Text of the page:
Search results for 'Historiography History' (try it on Scholar)

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  1. Richard Rorty, J. B. Schneewind & Quentin Skinner (eds.) (1984). Philosophy in History: Essays on the Historiography of Philosophy. Cambridge University Press.score: 144.0
    The sixteen essays in this volume confront the current debate about the relationship between philosophy and its history. On the one hand intellectual historians commonly accuse philosophers of writing bad - anachronistic - history of philosophy, and on the other, philosophers have accused intellectual historians of writing bad - antiquarian - history of philosophy. The essays here address this controversy and ask what purpose the history of philosophy should serve. Part I contains more purely theoretical and (...)
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  2. Aviezer Tucker (ed.) (2009). A Companion to the Philosophy of History and Historiography. Wiley-Blackwell.score: 126.0
    The philosophy of historiography examines our representations and knowledge of the past, the relation between evidence, inference, explanation and narrative.
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  3. Aviezer Tucker (ed.) (2009). A Companion to Philosophy of History and Historiography. Wiley-Blackwell.score: 120.0
     
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  4. Bert Leuridan & Anton Froeyman (2012). On Lawfulness in History and Historiography. History and Theory 51 (2):172-192.score: 114.0
    The use of general and universal laws in historiography has been the subject of debate ever since the end of the nineteenth century. Since the 1970s there has been a growing consensus that general laws such as those in the natural sciences are not applicable in the scientific writing of history. We will argue against this consensus view, not by claiming that the underlying conception of what historiography is—or should be—is wrong, but by contending that it is (...)
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  5. Alexandra Lianeri (ed.) (2011). The Western Time of Ancient History: Historiographical Encounters with the Greek and Roman Pasts. Cambridge University Press.score: 102.0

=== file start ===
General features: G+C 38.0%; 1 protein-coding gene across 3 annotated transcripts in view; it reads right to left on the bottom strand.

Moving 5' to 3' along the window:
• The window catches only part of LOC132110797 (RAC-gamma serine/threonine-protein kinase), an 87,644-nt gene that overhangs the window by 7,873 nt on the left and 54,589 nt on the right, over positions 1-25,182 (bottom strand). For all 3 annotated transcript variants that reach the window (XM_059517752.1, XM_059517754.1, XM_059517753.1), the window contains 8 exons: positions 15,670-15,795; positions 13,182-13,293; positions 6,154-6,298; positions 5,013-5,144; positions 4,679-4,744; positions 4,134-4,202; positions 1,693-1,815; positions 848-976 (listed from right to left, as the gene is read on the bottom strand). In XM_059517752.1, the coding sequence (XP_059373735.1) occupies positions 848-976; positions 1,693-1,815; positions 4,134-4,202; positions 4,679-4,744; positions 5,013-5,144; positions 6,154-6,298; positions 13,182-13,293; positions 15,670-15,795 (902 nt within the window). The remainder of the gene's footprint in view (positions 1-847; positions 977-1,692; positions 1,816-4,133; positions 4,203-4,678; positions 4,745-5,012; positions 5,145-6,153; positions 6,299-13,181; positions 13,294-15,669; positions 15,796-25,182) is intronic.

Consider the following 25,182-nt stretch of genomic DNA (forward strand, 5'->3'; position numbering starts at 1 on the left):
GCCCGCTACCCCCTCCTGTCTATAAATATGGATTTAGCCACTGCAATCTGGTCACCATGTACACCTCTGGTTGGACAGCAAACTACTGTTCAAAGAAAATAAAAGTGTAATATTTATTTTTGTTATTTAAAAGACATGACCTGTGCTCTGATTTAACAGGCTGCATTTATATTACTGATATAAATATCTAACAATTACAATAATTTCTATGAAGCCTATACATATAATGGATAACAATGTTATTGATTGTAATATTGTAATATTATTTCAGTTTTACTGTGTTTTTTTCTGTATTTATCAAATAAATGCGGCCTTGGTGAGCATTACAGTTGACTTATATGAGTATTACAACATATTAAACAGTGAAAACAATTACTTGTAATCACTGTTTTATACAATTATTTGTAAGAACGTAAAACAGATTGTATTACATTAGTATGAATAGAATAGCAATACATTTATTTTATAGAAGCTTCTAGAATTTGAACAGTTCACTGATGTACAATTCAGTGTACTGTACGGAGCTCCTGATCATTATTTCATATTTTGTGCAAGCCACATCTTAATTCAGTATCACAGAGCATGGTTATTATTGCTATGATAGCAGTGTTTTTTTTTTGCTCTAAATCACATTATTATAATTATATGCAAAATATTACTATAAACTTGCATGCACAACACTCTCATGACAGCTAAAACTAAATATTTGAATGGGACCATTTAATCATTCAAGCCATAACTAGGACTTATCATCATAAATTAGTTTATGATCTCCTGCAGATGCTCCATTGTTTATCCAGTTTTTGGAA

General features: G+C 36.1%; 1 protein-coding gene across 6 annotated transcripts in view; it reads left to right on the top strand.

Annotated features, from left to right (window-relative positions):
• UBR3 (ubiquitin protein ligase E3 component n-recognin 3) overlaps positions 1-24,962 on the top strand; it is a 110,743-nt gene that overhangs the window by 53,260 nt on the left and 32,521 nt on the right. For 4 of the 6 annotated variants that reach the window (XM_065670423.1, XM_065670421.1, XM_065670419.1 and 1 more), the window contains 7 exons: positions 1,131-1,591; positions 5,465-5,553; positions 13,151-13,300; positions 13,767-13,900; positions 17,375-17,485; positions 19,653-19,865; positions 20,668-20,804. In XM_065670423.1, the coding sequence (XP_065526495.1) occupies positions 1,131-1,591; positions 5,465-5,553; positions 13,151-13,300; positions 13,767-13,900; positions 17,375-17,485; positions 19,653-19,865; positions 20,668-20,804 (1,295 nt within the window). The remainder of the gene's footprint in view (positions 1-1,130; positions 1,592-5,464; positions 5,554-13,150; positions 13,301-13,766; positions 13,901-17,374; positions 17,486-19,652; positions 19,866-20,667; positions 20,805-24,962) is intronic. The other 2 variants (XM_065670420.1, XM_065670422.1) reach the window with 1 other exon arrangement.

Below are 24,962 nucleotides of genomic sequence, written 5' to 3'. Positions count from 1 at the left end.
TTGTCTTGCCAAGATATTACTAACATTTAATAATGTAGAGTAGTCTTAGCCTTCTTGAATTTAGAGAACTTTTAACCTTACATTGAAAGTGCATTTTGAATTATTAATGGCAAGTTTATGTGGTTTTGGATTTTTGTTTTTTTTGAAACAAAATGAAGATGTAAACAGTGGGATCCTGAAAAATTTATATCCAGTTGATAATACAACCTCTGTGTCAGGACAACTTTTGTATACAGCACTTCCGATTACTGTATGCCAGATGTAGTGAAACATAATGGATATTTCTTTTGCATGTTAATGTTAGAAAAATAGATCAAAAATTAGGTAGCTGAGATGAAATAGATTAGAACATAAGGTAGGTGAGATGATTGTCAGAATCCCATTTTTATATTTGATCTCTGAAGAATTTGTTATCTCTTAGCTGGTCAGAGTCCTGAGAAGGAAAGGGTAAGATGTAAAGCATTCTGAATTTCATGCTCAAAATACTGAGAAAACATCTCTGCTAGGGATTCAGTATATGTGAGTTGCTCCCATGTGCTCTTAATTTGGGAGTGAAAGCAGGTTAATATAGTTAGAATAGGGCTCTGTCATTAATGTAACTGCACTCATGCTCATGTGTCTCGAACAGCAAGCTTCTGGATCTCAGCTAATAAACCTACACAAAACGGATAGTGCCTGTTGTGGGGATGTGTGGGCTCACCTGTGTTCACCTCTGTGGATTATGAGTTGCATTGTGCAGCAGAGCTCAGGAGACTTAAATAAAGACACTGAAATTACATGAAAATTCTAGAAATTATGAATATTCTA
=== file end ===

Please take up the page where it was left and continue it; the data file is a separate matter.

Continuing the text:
Machine generated contents note: Introduction. Unfounding times: the idea and ideal of ancient history in Western historical thought Alexandra Lianeri; Part I. Theorising Western Time: Concepts and Models: 1. Time's authority François Hartog; 2. Exemplarity and anti-exemplarity in Early Modern Europe Peter Burke; 3. Greek philosophy and Western history: a philosophy-centred temporality Giuseppe Cambiano; 4. Historiography and political theology: Momigliano and the end of history Howard Caygill; Part II. Ancient History and Modern Temporalities: 5. The (...)
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  6. Leonard Krieger (1989). Time's Reasons: Philosophies of History Old and New. University of Chicago Press.score: 102.0
    This original work caps years of thought by Leonard Krieger about the crisis of the discipline of history. His mission is to restore history's autonomy while attacking the sources of its erosion in various "new histories," which borrow their principles and methods from disciplines outside of history. Krieger justifies the discipline through an analysis of the foundations on which various generations of historians have tried to establish the coherence of their subject matter and of the convergence of (...)
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  7. Constantin Fasolt (2004). The Limits of History. University of Chicago Press.score: 102.0
    History casts a spell on our minds more powerful than science or religion. It does not root us in the past at all. It rather flatters us with the belief in our ability to recreate the world in our image. It is a form of self-assertion that brooks no opposition or dissent and shelters us from the experience of time. So argues Constantin Fasolt in The Limits of History , an ambitious and pathbreaking study that conquers history's (...)